Ric’s Food Center enjoys trifecta of happy events

Roadwork over, development developing and ten years in business

By BETH ALTENA

Belding Road is up and running with all lanes finished and roadway construction completed. There is no more need to detour alternative routes from Belding at Myers Lake Road, the intersection where the Ric’s Food Center store is located, all the way clear to Northland Drive.

The 38 acre property surrounding Ric’s, known as the Town Square development, is finally seeing activity, with condos and single family homes going up right now. The property, owned by Pendulum Development Group, had been abandoned for the last decade after the original developer went bankrupt. That developer had spent $150,000 in changes to Belding Road and $110,000 on Myers Lake Road in anticipation of the construction of a robust little village community. The Ric’s store opened for business on February 1, 2008 in anticipation of serving that village, in addition to outlying customers.

Seen from above, Ric’s Food Center and an illustrated plan for the Town Square Development

Finally, the Michigan owned grocery store (and more) will celebrate ten years of service to the community early next year on the anniversary of their grand opening February 1, 2008. David Brickner, who has been the store manager since the beginning, is excited about the milestone and the other good news around the food center.

“The houses are up and that’s exciting,” he said. Currently several homes are under construction as are condominiums. The original Planned Unit Development from back in 2004 when it was first created, called for 85 lots, 109 single family homes and 41 townhomes. That plan, largely unaltered, was reapproved by the township in March of this year.

Brickner said the realty team selling the properties is working hard, not just on the homes, but on the rebeautification of the entire site. He said landscaping that went in recently gives a hint at how beautiful the development will be, including a greenspace park and plenty of amenities.

The original developer envisioned a cozy, friendly, walkable community with all sorts of services offered close by. Originally the homes and the development were designed to be attractive to millenials and baby boomers who are “right sizing” their living arrangements. Brickner said that is likely to still be the case. With price points starting at $200,000, the location will be attractive to many people.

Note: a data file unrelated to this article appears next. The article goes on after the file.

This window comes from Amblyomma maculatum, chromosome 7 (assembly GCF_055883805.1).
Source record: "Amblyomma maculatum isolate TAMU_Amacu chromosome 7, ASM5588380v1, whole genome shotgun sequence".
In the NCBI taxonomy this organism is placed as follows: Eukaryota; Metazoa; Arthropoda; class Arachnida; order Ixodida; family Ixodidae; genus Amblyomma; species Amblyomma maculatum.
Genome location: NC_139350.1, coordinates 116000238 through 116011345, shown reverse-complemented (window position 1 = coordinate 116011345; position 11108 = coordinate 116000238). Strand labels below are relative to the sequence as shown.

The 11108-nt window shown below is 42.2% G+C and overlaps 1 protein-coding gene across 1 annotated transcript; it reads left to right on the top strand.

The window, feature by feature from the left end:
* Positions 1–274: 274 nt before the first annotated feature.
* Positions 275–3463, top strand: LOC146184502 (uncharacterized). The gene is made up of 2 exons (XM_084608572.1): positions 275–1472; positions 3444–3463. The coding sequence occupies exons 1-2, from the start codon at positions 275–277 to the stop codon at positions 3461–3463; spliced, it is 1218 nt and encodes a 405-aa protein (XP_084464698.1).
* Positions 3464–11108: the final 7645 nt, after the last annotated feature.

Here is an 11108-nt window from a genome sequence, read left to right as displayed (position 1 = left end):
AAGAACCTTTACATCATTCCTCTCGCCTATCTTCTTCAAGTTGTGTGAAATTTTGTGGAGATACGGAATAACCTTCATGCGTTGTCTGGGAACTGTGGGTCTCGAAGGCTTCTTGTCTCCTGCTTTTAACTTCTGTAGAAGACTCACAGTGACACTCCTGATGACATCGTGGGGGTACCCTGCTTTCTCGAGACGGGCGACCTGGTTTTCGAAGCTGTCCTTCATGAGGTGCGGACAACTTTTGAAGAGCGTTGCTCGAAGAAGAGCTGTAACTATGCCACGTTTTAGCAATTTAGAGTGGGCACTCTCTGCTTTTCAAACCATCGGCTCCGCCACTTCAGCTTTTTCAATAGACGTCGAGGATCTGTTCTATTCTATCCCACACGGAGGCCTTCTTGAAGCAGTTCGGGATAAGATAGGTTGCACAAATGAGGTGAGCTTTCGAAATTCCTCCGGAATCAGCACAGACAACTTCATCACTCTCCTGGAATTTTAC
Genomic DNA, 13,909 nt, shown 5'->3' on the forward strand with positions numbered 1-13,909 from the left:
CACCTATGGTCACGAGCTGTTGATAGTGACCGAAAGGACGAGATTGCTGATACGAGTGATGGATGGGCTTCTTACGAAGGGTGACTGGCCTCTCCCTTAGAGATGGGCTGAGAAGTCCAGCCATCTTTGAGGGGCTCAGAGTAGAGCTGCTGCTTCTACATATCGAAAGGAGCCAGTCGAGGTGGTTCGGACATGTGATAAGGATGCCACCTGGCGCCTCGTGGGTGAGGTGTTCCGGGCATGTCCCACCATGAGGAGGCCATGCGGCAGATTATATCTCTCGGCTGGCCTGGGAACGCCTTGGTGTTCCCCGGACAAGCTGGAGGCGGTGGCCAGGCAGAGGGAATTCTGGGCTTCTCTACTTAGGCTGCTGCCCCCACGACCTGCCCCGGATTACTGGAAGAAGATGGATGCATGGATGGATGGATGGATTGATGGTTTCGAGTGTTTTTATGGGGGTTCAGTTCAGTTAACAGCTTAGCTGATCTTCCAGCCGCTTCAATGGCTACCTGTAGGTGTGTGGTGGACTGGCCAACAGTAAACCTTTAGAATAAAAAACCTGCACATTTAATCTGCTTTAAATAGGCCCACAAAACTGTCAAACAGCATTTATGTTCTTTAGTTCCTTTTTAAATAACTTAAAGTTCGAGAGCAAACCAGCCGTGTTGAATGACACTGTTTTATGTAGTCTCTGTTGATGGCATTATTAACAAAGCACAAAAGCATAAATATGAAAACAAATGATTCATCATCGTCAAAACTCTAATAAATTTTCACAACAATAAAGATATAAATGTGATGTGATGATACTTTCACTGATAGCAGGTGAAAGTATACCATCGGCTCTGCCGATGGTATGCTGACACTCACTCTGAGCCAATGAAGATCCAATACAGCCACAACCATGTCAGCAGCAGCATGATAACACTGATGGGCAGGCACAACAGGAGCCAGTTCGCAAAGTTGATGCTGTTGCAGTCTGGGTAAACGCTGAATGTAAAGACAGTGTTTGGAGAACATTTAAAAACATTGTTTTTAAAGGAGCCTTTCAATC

“A lot of people want to be in this area, but don’t want to maintain property on a lake,” he said. He and his family, who live in Rockford, enjoy the close proximity to all the cultural opportunities of Grand Rapids, just fifteen minutes away. It is the reason owner Andy Woodrick chose the site for the Ric’s store ten years ago. He saw so much potential appeal for residential growth in the area.

Other developments are also likely to begin on Belding Road, including a large property closer to Northland Drive. Sales of the Town Square development seem to be going well, by the number of properties under construction. “I think they are doing all they hoped and more,” Brickner said.

Brickner said the store has done well in the ten years in Cannon Township. He credits staff at the store for the success. “A lot of the original managers we started with are still here,” he said. He said many of these long serving people had a long history in the industry. “A lot of it is luck.”

Among recent developments at the store is this past summer joining the nation’s larges cooperative. Because of this, the store has been able to offer both lower prices and a variety of items that aren’t common around here. The store also prizes customer service, uses real cashiers rather than self checkouts, has a customer service desk, bottle return room, and will carry groceries out to your car. There is an amazing variety of wine and weekend wine tasting as well.

Ric’s also strives to be very involved with the community, working with different organization for good causes and being a good neighborhood citizen. When the development went to bank ownership a decade ago, Ric’s took on some of the “housekeeping” of the land, and plowing in the winter. The township welcomed the store when it was proposed, and has tried to encourage the development of Town Square after the 2008 recession caused home sales to drop and killing the development.

“The township has been amazing, as always, in encouraging the developer,” Brickner said of the recent activity at Town Square.

Steve Grimm, Cannon Township Supervisor, said he and the township are happy the development is finally progressing. He said the company likely realized what a boon it was to have so much of the infrastructure already in place. “It saves a fortune,” he said.

New homes under construction behind Ric’s Food Center

He credited the Ric’s Food Center for sticking it out these ten years when the village was supposed to be their mainstay customers. “Ric’s went in ten years ago and to their credit they stayed with it.”

Brickner, too, said the original plan of the store was as part of a vibrant, pleasant community within walking distance with commercial and services along Belding Road, a center park for recreation and a combination of homes and townhomes throughout. All together 109 units are slated to be built and Grimm said the commercial development will come along as the market allows.

Driving up to the store in the past few weeks, Brickner said he was moved by seeing cars parked out at the home construction sites. Although the vehicles are the worker’s, not the future homeowners, he had a pleasant anticipation of how the area will soon look. “I saw those cars and thought, it’s a neighborhood.”